India submits Vijay Mallya’s extradition paperwork to his legal team

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London | Published: July 31, 2017 10:46:47 PM

The Indian government has submitted the requisite "opening note" and paperwork related to Vijay Mallya's extradition case to the liquor baron's legal team within the UK court deadline today.

Vijay Mallya, vijay mallya extradition, Indian government, UK court, UK's Crown Prosecution Service, Westminster Magistrates, UK home secretary, Narendra Modi , theresa mayThe next hearing to assess the progress in the case will be held at Westminster Magistrates’ Court on September 14. (Reuters)

The Indian government has submitted the requisite “opening note” and paperwork related to Vijay Mallya’s extradition case to the liquor baron’s legal team within the UK court deadline today. Chief Magistrate Emma Louise Arbuthnot, presiding at Westminster Magistrates’ Court in London at the last hearing in the case on July 6, had set July 31 as the deadline for the Indian side – represented by the UK’s Crown Prosecution Service (CPS) – to provide Mallya’s defence team with a detailed opening note on the case. The 61-year-old tycoon is sought by Indian authorities for allegedly defaulting on several bank loans amounting to nearly Rs 9,000 crores. “All matters are on track,” official sources confirmed to PTI today.

The next hearing to assess the progress in the case will be held at Westminster Magistrates’ Court on September 14. Mallya, who has been in self-imposed exile in the UK since March 2016, was arrested by Scotland Yard on an extradition warrant on April 18 and is currently out on bail. The CPS, arguing on behalf of the Indian government earlier this month, had told the court that they had “excellent cooperation” with the Indian authorities in the case and now had sufficient material to establish a prima facie case for the extradition of the former chief of erstwhile Kingfisher Airlines.

“We have completed a review of materials and I am happy to state that we have had excellent cooperation with the Indian authorities in this case. We are ready and willing to proceed and would invite the court to fix a hearing date at the earliest,” CPS barrister Mark Summers had said. The judge agreed with the CPS to “progress with some rigour” and retained December 4 as the date for a final hearing in the case. If the Chief Magistrate rules in favour of extradition at the end of the trial, the UK home secretary must order  Mallya’s extradition within two months of the appropriate day. However, the case can go through a series of appeals before arriving at a conclusion.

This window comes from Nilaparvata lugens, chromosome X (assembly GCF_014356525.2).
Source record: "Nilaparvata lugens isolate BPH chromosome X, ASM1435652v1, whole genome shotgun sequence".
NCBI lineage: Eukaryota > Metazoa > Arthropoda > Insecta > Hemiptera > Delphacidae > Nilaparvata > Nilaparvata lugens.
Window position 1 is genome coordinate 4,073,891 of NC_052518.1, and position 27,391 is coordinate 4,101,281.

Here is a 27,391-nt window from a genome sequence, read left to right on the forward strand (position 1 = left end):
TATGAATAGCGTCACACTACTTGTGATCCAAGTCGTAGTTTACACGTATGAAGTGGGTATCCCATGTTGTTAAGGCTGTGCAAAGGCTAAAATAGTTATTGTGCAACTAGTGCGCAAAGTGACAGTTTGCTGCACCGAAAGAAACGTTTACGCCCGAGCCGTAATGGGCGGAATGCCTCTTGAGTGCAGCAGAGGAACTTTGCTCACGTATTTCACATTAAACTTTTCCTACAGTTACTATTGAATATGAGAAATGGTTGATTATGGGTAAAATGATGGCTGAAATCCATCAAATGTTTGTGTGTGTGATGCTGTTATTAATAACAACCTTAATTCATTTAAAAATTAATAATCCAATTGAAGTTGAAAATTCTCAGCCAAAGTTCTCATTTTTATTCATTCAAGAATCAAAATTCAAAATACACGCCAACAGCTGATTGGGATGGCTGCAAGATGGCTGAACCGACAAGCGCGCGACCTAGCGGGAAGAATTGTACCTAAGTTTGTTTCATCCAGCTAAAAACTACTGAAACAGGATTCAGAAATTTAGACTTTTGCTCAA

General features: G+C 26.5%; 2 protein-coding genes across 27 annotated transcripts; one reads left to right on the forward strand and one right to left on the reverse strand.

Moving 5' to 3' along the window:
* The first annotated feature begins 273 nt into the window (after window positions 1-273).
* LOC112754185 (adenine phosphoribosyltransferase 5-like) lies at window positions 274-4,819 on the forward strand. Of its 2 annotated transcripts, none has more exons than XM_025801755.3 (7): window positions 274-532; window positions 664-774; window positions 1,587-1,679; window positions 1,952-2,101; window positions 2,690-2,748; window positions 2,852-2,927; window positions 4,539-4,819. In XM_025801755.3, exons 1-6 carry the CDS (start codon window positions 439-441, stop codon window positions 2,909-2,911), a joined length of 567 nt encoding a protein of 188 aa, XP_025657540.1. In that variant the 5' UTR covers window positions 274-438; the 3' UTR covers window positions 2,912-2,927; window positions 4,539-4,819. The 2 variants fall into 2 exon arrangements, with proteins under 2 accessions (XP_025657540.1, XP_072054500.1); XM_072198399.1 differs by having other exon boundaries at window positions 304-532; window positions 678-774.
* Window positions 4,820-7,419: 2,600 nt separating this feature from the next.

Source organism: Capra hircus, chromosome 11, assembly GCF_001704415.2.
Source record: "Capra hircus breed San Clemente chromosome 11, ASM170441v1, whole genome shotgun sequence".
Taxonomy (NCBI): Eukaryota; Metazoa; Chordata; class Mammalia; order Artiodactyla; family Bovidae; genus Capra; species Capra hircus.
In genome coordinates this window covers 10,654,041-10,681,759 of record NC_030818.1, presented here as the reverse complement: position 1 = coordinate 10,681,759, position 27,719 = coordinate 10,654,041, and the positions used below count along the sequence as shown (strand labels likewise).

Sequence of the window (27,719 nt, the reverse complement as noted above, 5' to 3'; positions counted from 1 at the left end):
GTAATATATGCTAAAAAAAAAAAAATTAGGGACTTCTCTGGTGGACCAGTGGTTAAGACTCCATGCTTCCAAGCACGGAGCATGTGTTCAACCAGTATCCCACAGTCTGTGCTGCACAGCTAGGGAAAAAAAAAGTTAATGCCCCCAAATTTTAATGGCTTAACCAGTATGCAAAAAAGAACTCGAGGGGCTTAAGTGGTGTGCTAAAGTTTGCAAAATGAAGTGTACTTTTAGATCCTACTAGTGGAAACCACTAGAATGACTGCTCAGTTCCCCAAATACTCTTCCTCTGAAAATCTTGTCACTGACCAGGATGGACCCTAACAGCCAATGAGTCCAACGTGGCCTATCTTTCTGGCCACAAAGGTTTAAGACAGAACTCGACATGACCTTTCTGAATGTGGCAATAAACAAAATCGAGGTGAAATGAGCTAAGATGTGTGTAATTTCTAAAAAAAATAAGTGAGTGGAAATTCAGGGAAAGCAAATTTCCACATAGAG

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India and the UK have an Extradition Treaty, signed in 1992, and Union Home Secretary Rajiv Mehrishi had recently indicated it was working fine. “We are on the verge of extraditing an individual from India to the UK in the next week or 10 days. The extradition treaty is working just fine and there is no difficulty in the extradition treaty. We have extraditions already successfully completed,” Mehrishi had said during his UK visit earlier this month. So far only one extradition has taken place from the UK to India under the India-UK extradition treaty – that of Samirbhai Vinubhai Patel. “He was extradited with the due process of law. We do understand that extradition does take time and there are multiple levels of appeal in either country and it is not the easiest of processes to complete. But being a liberal democracy that we are, we have to allow for the law taking its own course,” Mehrishi added.

Mallya’s extradition is also believed to have featured during bilateral talks between Prime Minister Narendra Modi and his British counterpart Theresa May on the sidelines of the G20 summit in Germany earlier this month.

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